19 August 2018
Earlier this week I wrote about exam results and about how those letters on a page don’t define you. Within that post, I failed to mention another issue with letters on a page: dyslexia.
I am dyslexic. However, a few decades ago when I was at school, this wasn’t an accepted thing; no one really knew what dyslexia meant. I was just the kid that didn’t read or write particularly well. I was the disruptive young man who wasn’t inspired by the classroom because it didn’t spark my interest and it was difficult to stay focussed.
My gift was in music, sport, art and creativity. I was always making music, especially at chorister school. Standing proud, dressed up to the nines, singing my heart out in the heart of Durham Cathedral, I learned so much more than from textbooks and chalkboard lessons.
Later, that passion turned to the rugby pitch where I smashed records and loved every moment. I was a different person on the field; leading the team, smashing goals and thriving.
Passion is key
It is those opportunities outside of traditional education that made me who I am. Sport teaches us so many incredible lessons that stand us in great stead for our futures. Team work, resilience, tenacity and leadership to name a few.
Yet, all too often, sporty kids are almost written off and children who are academically successful are praised beyond all else. The ultimate goal is still to get to university. Yet, I would argue that this isn’t always the best way to build a successful career in the wider world. Pushing people toward university when they aren’t passionate about their studies is a huge mistake and massive waste of both time and money.
Apprenticeships are a huge opportunity for building a career straight out of school; combining studies with on-the-job learning is invaluable.
We’ve long championed the need for encouraging children of all abilities and talents in education. Unfortunately, schools and teachers are measured on exam results rather than holistic outcomes. That’s missing a huge chunk of young people’s potential; you can’t measure young people’s worth on a handful of questions set in an incredibly pressured situation. Yet unfortunately, at the moment, that’s what it comes down to.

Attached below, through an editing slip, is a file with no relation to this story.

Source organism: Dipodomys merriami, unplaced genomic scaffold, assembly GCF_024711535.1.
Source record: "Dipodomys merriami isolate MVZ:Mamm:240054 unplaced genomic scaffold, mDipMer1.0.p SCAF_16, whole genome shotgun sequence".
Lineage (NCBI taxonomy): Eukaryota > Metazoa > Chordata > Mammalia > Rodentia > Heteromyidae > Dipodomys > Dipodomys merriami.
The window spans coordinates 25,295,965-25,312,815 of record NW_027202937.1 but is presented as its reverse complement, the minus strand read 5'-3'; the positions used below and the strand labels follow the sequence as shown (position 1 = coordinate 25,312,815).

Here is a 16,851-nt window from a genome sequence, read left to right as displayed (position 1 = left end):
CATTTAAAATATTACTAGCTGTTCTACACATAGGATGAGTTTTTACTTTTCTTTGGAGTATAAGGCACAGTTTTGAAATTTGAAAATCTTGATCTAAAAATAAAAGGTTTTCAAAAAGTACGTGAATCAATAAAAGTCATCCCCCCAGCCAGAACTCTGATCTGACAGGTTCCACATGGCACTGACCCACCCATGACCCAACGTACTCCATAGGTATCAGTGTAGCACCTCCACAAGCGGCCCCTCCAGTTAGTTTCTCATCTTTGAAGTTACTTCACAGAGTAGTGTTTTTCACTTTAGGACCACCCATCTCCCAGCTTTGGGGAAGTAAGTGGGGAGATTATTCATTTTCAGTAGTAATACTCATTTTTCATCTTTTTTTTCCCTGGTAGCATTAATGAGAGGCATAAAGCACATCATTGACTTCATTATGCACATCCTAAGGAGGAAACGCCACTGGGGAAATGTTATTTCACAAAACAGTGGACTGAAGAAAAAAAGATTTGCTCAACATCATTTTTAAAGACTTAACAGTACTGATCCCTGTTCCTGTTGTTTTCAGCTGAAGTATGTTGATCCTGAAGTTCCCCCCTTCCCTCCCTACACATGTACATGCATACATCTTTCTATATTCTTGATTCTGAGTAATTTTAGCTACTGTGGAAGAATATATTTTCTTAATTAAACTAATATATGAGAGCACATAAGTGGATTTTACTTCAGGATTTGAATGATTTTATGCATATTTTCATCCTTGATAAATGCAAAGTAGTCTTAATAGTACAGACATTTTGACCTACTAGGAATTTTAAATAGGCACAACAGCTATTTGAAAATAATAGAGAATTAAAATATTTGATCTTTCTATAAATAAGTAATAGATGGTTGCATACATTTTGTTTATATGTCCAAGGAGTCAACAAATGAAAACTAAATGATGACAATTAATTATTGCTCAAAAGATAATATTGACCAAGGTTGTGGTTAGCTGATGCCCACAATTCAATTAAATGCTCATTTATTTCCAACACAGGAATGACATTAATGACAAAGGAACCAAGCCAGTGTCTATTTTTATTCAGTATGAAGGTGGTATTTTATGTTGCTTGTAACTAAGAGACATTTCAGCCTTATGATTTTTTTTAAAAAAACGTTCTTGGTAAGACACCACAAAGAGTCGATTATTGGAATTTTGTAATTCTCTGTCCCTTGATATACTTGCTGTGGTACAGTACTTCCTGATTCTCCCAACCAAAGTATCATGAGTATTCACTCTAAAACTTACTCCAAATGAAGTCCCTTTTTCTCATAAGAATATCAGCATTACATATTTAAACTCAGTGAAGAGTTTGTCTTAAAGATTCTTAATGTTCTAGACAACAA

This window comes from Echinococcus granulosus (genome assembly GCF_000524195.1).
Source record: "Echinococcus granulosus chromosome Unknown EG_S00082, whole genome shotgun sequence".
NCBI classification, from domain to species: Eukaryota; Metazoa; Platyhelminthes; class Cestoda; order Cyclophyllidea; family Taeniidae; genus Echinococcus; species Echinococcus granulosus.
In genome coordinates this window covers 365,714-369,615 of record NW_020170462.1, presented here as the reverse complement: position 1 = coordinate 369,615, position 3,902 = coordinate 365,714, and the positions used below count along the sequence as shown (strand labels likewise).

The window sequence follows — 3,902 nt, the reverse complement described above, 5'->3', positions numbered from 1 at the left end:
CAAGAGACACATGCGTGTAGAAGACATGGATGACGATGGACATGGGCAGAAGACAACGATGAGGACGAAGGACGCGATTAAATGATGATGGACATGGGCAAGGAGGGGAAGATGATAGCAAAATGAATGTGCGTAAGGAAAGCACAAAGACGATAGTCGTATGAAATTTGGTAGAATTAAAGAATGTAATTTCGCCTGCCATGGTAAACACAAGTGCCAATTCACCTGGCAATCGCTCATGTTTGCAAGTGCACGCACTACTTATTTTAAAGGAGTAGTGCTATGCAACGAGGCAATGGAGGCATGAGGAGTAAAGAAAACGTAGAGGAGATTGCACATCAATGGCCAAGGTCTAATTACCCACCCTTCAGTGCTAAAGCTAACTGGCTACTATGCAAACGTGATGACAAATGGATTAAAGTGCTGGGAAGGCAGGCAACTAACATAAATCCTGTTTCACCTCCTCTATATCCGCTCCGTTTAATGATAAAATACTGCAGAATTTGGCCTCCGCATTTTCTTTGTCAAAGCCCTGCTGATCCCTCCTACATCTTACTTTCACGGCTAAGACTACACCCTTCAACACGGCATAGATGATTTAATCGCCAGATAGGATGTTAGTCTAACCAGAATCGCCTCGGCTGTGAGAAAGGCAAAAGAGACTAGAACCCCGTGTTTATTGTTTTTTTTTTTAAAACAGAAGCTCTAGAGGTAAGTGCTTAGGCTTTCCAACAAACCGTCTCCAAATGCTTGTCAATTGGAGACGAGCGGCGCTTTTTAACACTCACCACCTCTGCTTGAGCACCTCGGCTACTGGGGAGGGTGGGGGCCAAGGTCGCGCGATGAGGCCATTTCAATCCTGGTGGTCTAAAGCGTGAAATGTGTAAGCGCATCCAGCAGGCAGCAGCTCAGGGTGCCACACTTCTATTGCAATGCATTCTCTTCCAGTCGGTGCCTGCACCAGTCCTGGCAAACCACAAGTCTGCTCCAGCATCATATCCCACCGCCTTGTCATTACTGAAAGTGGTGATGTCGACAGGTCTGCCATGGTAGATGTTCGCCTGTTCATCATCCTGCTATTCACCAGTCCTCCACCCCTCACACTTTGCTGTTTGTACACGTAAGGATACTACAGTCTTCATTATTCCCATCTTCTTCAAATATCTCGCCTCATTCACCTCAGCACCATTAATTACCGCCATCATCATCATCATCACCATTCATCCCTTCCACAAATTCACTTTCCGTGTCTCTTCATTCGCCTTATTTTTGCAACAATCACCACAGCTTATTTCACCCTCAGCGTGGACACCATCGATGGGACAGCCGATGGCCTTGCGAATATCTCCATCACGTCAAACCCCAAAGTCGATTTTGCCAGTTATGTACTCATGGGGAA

It’s one of the reasons that we don’t really take CVs into account when recruiting at UKFast. The most important thing? Attitude. If you’re willing to learn, to work hard and support others, you’re the kind of person we’re looking for, regardless of exam results or university degree.
Schools need to recognise this and build young people’s self-worth from the earliest of years, especially those who struggle with reading and writing.
40% of self-made entrepreneurs are dyslexic
Whilst I would have said in the past that being dyslexic shouldn’t define you, now I realise that phrase makes it sound like a real negative. In fact, there are incredible qualities that come to the fore because your brain is wired a little more differently. Did you know that 40% of self-made entrepreneurs are dyslexic? Richard Branson, Jo Malone, Steve Jobs are just a few examples. Perhaps it’s because we have to work that bit harder during our formative years at school because the skills to thrive there simply don’t come easily to us.
Either way, these differences are summed up in a great article I was sent by Trish of Tech Manchester recently. The article describes how dyslexic brains are creative, empathetic and resilient – we’re wired differently and that’s no bad thing.
Everyone has their own superpower, whether that’s being an incredible learner, an extraordinary sportsperson, a creative or something else. We just have to be open to recognising everyone’s gift and nurturing it.Back to Blog